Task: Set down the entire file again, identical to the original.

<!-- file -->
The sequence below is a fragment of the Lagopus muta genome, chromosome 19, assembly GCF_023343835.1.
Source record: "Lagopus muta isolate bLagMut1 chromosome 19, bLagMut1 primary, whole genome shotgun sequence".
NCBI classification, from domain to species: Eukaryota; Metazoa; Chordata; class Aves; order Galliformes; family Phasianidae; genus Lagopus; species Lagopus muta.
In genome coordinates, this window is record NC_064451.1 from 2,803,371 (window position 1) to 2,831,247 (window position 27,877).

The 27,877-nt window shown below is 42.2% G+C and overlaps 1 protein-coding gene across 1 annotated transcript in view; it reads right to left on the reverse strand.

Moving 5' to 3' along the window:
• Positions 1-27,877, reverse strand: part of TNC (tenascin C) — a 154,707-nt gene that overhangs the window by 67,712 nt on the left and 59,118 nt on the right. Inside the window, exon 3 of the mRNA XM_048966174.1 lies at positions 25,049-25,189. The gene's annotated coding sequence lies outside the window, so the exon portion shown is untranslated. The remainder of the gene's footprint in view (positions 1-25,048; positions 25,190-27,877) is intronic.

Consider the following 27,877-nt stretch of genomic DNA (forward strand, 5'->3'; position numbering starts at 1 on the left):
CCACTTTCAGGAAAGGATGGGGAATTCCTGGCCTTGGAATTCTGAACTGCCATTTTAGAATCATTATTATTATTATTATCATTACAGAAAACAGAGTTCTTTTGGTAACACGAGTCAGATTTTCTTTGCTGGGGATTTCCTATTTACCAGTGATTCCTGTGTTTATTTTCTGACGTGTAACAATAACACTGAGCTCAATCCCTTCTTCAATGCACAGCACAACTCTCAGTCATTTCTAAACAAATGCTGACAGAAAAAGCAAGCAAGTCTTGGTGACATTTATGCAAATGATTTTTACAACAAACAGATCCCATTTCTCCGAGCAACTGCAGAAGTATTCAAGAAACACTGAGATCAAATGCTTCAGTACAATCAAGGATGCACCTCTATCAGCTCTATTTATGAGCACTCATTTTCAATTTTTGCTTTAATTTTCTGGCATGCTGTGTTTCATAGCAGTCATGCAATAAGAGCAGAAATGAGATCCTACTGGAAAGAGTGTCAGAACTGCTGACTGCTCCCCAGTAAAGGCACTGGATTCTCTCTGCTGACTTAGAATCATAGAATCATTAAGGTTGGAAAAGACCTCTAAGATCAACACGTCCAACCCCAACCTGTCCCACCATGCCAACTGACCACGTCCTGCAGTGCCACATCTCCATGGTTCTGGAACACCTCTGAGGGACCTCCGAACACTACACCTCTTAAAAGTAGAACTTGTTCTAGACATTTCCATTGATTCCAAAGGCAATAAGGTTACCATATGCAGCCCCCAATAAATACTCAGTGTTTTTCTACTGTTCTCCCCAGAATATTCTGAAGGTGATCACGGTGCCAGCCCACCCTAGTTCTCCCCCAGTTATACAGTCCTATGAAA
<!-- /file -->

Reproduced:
The sequence below is a fragment of the Lagopus muta genome, chromosome 19, assembly GCF_023343835.1.
Source record: "Lagopus muta isolate bLagMut1 chromosome 19, bLagMut1 primary, whole genome shotgun sequence".
NCBI classification, from domain to species: Eukaryota; Metazoa; Chordata; class Aves; order Galliformes; family Phasianidae; genus Lagopus; species Lagopus muta.
In genome coordinates, this window is record NC_064451.1 from 2,803,371 (window position 1) to 2,831,247 (window position 27,877).

The 27,877-nt window shown below is 42.2% G+C and overlaps 1 protein-coding gene across 1 annotated transcript in view; it reads right to left on the reverse strand.

Moving 5' to 3' along the window:
• Positions 1-27,877, reverse strand: part of TNC (tenascin C) — a 154,707-nt gene that overhangs the window by 67,712 nt on the left and 59,118 nt on the right. Inside the window, exon 3 of the mRNA XM_048966174.1 lies at positions 25,049-25,189. The gene's annotated coding sequence lies outside the window, so the exon portion shown is untranslated. The remainder of the gene's footprint in view (positions 1-25,048; positions 25,190-27,877) is intronic.

Consider the following 27,877-nt stretch of genomic DNA (forward strand, 5'->3'; position numbering starts at 1 on the left):
CCACTTTCAGGAAAGGATGGGGAATTCCTGGCCTTGGAATTCTGAACTGCCATTTTAGAATCATTATTATTATTATTATCATTACAGAAAACAGAGTTCTTTTGGTAACACGAGTCAGATTTTCTTTGCTGGGGATTTCCTATTTACCAGTGATTCCTGTGTTTATTTTCTGACGTGTAACAATAACACTGAGCTCAATCCCTTCTTCAATGCACAGCACAACTCTCAGTCATTTCTAAACAAATGCTGACAGAAAAAGCAAGCAAGTCTTGGTGACATTTATGCAAATGATTTTTACAACAAACAGATCCCATTTCTCCGAGCAACTGCAGAAGTATTCAAGAAACACTGAGATCAAATGCTTCAGTACAATCAAGGATGCACCTCTATCAGCTCTATTTATGAGCACTCATTTTCAATTTTTGCTTTAATTTTCTGGCATGCTGTGTTTCATAGCAGTCATGCAATAAGAGCAGAAATGAGATCCTACTGGAAAGAGTGTCAGAACTGCTGACTGCTCCCCAGTAAAGGCACTGGATTCTCTCTGCTGACTTAGAATCATAGAATCATTAAGGTTGGAAAAGACCTCTAAGATCAACACGTCCAACCCCAACCTGTCCCACCATGCCAACTGACCACGTCCTGCAGTGCCACATCTCCATGGTTCTGGAACACCTCTGAGGGACCTCCGAACACTACACCTCTTAAAAGTAGAACTTGTTCTAGACATTTCCATTGATTCCAAAGGCAATAAGGTTACCATATGCAGCCCCCAATAAATACTCAGTGTTTTTCTACTGTTCTCCCCAGAATATTCTGAAGGTGATCACGGTGCCAGCCCACCCTAGTTCTCCCCCAGTTATACAGTCCTATGAAA